Advanced safety features like lane departure warning, blind spot monitoring, rear cross traffic alert, and driver fatigue monitoring are only available on the more expensive Kluger Grande.
WARRANTY AND SERVICING
Warranty: Three years/100,000km
Servicing: Toyota Service Advantage capped price servicing sees the Kluger’s 6 month/10,000km service intervals (whichever comes first) priced at $180 each up to 36 months/60,000km. Toyota also has fixed-price schedules outside of the Service Advantage program for non-private buyers. Terms, conditions, and exclusions apply, and your Toyota dealer can explain more about the program.
RIVALS TO CONSIDER
Although V6 petrol power is available again in the Santa Fe Active X, buyers looking for AWD grip or a higher level of trim have to look to the diesel in either Elite or Highlander trim. The Santa Fe is starting to show its age against newer rivals, but still packs in plenty of features and space in a well-rounded package.
As with its passenger car range, the Mazda CX-9 is starting to look and feel more premium, with plenty of luxury touches inside. Mazda has opted for a turbocharged four-cylinder petrol designed to imitate the low-down grunt of a diesel engine with surprisingly rewarding results.
Although the interior may not be as plush, the Nissan Pathfinder is no less roomy inside with lots of space for growing families. Ride comfort also excels where the Kluger misses the mark which is sure to delight passengers.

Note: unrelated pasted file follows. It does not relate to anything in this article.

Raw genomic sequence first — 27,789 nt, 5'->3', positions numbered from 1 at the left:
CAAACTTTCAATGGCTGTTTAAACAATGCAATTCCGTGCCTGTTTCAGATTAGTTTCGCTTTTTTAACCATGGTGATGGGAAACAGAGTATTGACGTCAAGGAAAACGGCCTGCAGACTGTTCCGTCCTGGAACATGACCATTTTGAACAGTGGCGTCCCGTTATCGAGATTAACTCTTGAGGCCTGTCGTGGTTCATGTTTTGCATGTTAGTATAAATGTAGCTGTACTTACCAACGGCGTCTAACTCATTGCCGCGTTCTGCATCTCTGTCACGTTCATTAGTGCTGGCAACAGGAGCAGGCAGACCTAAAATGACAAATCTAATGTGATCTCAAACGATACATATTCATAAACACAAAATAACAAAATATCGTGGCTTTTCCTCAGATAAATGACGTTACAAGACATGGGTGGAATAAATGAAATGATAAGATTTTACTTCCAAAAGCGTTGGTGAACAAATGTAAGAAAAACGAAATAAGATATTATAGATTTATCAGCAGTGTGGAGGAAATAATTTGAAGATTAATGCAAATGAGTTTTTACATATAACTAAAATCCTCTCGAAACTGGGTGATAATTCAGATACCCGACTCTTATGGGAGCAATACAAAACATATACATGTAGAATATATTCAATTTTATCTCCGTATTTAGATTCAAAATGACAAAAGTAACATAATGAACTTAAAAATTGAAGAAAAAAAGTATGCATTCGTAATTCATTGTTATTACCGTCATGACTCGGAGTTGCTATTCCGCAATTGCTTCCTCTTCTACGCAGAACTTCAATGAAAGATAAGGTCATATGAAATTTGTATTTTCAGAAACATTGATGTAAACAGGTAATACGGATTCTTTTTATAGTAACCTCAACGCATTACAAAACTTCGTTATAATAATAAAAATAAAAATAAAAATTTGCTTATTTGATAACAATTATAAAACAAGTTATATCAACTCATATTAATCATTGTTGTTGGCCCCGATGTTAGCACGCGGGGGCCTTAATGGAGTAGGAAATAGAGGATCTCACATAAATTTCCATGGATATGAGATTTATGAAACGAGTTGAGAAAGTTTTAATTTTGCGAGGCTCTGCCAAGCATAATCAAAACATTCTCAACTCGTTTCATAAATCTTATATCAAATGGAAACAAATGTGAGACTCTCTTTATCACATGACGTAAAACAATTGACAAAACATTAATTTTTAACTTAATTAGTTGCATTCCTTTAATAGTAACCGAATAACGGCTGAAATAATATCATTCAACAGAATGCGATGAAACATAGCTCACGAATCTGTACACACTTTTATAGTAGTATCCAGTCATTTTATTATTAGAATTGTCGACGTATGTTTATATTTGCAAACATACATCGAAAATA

TMR VERDICT | OVERALL
Toyota deserves kudos for an interior that actually functions in a family friendly way. We’re often perplexed at TMR when any car purporting to be aimed at families doesn’t get the storage thing right, but Toyota has hit the nail on the head with the Kluger.
It’s a shame the same can’t be said for the new eight-speed auto - the transmission in a car like this should be the last thing on your mind, but the constant gear-searching and obvious shift points, coupled with the notchy ride make it hard to relax behind the wheel.
For all of that though, the big Kluger will fit in the kids, their school run mates, and everyone’s backpack with ease, will cruise quietly for weekends away, and has just enough all-road ability for a holiday in the snow should the urge take you.